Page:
- E46 M3

The Path to an E46 M3

Buying an E46 in this market isn't as easy as it looks

8w ago
4.6K

After looking for a solid spec'd E46 M3 for years, my friend was finally able to nab one in market and within a reasonable price. He chats about the search for his perfect e46 m3 in his newest article.

For those tracking the 2001 – 2006 M3s, known by their chassis code E46, you would know that they have bottomed out on the depreciation curve and had recently begun to increase again. As we saw in my previous article discussing the E49 vs. the E39 - prices have gotten a bit out of whack depending on the state of the vehicle.

Low miles examples with manual gearboxes used to be easy to find in the ~$10k's to ~$20k's, but now go for upwards of $30K and competition package examples can go for as much as $70K.

Well, having my friend back in town made it easier for us to stay on the lookout and he eventually picked one up from out East of Houston w/ 80k miles for $14k. It's in great shape overall but quickly guzzling budget with mods and upgrades - as they often do.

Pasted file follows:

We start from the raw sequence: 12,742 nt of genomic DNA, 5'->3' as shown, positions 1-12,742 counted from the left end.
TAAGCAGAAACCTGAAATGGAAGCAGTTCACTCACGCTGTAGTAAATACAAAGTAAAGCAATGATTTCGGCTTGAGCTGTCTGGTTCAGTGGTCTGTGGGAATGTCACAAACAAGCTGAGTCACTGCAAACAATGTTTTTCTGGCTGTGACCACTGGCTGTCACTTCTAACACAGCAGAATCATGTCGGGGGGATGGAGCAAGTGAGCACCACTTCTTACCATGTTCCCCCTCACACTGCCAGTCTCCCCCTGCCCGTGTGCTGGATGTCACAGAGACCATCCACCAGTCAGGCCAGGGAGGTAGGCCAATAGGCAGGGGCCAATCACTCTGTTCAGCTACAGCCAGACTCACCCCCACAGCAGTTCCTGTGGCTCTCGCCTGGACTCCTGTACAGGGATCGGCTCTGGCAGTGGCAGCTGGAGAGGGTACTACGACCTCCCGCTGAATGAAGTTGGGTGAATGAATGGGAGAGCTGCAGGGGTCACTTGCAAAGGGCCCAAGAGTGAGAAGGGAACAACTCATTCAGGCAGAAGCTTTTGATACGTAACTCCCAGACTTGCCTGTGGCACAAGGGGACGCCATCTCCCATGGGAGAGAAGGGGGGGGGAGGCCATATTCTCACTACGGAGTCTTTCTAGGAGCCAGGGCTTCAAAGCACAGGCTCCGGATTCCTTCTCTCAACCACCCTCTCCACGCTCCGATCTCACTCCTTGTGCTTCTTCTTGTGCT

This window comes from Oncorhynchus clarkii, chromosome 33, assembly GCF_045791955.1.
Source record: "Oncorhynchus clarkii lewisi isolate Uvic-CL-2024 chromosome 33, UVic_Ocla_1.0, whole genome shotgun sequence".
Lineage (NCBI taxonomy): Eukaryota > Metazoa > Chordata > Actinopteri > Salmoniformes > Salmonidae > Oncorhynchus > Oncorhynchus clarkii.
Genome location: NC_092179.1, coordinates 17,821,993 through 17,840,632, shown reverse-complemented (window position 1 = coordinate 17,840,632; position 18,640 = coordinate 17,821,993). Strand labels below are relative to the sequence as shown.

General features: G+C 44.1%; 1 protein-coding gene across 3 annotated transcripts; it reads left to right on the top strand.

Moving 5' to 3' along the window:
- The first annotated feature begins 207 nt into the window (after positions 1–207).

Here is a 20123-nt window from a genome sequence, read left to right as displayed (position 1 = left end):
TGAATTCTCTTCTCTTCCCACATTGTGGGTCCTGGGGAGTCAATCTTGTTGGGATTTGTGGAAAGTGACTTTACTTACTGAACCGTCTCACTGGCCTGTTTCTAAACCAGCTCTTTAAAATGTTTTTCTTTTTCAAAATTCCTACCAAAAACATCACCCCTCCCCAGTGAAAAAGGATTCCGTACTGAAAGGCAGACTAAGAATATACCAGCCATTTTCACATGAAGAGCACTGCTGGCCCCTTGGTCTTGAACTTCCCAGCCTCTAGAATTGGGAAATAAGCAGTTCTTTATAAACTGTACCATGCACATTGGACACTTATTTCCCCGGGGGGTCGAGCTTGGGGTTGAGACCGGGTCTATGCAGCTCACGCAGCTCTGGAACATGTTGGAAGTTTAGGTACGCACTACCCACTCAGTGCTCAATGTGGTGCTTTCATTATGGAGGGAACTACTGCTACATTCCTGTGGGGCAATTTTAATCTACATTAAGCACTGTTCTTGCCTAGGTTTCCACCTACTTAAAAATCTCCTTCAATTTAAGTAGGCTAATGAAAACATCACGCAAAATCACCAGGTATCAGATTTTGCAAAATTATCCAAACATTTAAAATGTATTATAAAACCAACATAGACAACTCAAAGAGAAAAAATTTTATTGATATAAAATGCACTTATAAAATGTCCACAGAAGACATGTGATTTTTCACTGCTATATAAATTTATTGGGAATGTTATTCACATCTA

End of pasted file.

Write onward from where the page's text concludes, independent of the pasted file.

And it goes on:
At the time of writing, the wheels have already been updated, and the exhaust and coilovers are sitting in the closet... just itching to get installed.

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Comments (3)

  • Yup, monetary supply inflation is probably the most regressive tax we have. We saw a massive spike in monetary supply over the last year and this is only an early indicator of a coming spike in the price of consumer goods.

      1 month ago
    • I hadn't quite extrapolated from tax checks to M3 costs but certainly will be interesting to see widespread effects of $2+ trillion in spending last year

        1 month ago
    • Well, I just mean that luxury goods, like sports cars, see the result of inflation first because the people with money have started grasping for tangible goods to get out of dollars before they become worthless.

      Kind of a "canary in the...

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        1 month ago
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